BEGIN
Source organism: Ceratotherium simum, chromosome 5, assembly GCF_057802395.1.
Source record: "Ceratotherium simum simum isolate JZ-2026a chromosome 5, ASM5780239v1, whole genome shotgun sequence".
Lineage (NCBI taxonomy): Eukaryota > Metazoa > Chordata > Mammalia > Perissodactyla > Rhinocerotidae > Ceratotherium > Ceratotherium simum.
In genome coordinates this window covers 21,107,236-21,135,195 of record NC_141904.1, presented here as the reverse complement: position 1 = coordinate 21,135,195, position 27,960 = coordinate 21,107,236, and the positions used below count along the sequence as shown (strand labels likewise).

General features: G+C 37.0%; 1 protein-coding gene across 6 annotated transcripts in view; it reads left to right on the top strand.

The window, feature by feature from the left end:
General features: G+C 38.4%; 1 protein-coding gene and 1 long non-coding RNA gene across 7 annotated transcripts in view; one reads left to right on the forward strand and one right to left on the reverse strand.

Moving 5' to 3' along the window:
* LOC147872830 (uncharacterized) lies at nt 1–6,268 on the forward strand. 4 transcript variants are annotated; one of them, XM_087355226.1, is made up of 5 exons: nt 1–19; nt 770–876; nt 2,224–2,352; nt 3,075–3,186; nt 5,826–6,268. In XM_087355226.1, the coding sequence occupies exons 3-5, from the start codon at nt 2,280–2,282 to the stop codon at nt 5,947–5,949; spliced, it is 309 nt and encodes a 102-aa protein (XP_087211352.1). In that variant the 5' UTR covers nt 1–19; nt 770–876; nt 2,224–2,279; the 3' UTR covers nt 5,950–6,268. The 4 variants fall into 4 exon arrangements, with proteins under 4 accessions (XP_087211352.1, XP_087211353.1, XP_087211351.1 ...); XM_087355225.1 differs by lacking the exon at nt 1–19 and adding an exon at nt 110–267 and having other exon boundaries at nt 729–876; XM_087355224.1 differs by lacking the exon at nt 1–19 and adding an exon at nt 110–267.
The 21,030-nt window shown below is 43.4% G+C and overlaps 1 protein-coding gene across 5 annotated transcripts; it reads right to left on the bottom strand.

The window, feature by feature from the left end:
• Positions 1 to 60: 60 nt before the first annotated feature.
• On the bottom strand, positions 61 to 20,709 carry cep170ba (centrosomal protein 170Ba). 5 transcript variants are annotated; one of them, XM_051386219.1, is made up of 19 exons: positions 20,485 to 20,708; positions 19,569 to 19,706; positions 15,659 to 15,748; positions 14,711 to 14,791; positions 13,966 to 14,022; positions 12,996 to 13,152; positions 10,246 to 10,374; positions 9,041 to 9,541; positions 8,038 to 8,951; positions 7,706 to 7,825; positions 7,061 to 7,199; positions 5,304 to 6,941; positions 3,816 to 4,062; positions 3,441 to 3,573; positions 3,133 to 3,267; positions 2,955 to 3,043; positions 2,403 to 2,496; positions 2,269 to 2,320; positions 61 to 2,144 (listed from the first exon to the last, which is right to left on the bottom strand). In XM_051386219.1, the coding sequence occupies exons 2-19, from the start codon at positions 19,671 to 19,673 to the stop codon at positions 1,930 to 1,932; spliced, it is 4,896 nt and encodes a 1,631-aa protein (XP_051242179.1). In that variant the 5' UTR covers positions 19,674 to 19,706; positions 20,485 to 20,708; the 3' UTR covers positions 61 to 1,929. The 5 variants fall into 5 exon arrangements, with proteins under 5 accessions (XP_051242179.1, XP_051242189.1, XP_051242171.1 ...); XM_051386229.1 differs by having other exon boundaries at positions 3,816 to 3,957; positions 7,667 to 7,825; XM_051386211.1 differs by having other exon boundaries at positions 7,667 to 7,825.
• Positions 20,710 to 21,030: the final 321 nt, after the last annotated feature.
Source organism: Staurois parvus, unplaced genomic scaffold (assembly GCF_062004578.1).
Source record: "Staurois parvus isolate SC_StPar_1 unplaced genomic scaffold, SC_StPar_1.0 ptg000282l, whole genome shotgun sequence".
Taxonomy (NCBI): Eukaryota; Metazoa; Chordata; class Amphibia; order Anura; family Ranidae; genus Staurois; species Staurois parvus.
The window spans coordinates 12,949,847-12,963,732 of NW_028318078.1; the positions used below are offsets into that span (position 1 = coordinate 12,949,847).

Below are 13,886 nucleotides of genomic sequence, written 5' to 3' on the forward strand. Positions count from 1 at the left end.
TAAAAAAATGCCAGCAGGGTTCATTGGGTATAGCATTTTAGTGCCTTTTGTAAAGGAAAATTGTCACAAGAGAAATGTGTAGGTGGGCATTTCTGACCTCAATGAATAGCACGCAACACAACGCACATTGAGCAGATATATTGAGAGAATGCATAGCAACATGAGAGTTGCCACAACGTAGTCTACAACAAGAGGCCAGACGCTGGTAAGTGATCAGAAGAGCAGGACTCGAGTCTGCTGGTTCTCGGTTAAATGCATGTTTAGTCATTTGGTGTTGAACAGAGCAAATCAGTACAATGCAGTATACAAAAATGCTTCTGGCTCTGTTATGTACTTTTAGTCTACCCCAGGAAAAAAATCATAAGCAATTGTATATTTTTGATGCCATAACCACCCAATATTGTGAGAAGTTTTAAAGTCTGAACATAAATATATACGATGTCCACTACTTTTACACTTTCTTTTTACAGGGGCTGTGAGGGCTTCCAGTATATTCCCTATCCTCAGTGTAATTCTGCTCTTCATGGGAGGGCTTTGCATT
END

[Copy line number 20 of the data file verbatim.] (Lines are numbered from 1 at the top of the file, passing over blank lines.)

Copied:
TAAAAAAATGCCAGCAGGGTTCATTGGGTATAGCATTTTAGTGCCTTTTGTAAAGGAAAATTGTCACAAGAGAAATGTGTAGGTGGGCATTTCTGACCTCAATGAATAGCACGCAACACAACGCACATTGAGCAGATATATTGAGAGAATGCATAGCAACATGAGAGTTGCCACAACGTAGTCTACAACAAGAGGCCAGACGCTGGTAAGTGATCAGAAGAGCAGGACTCGAGTCTGCTGGTTCTCGGTTAAATGCATGTTTAGTCATTTGGTGTTGAACAGAGCAAATCAGTACAATGCAGTATACAAAAATGCTTCTGGCTCTGTTATGTACTTTTAGTCTACCCCAGGAAAAAAATCATAAGCAATTGTATATTTTTGATGCCATAACCACCCAATATTGTGAGAAGTTTTAAAGTCTGAACATAAATATATACGATGTCCACTACTTTTACACTTTCTTTTTACAGGGGCTGTGAGGGCTTCCAGTATATTCCCTATCCTCAGTGTAATTCTGCTCTTCATGGGAGGGCTTTGCATT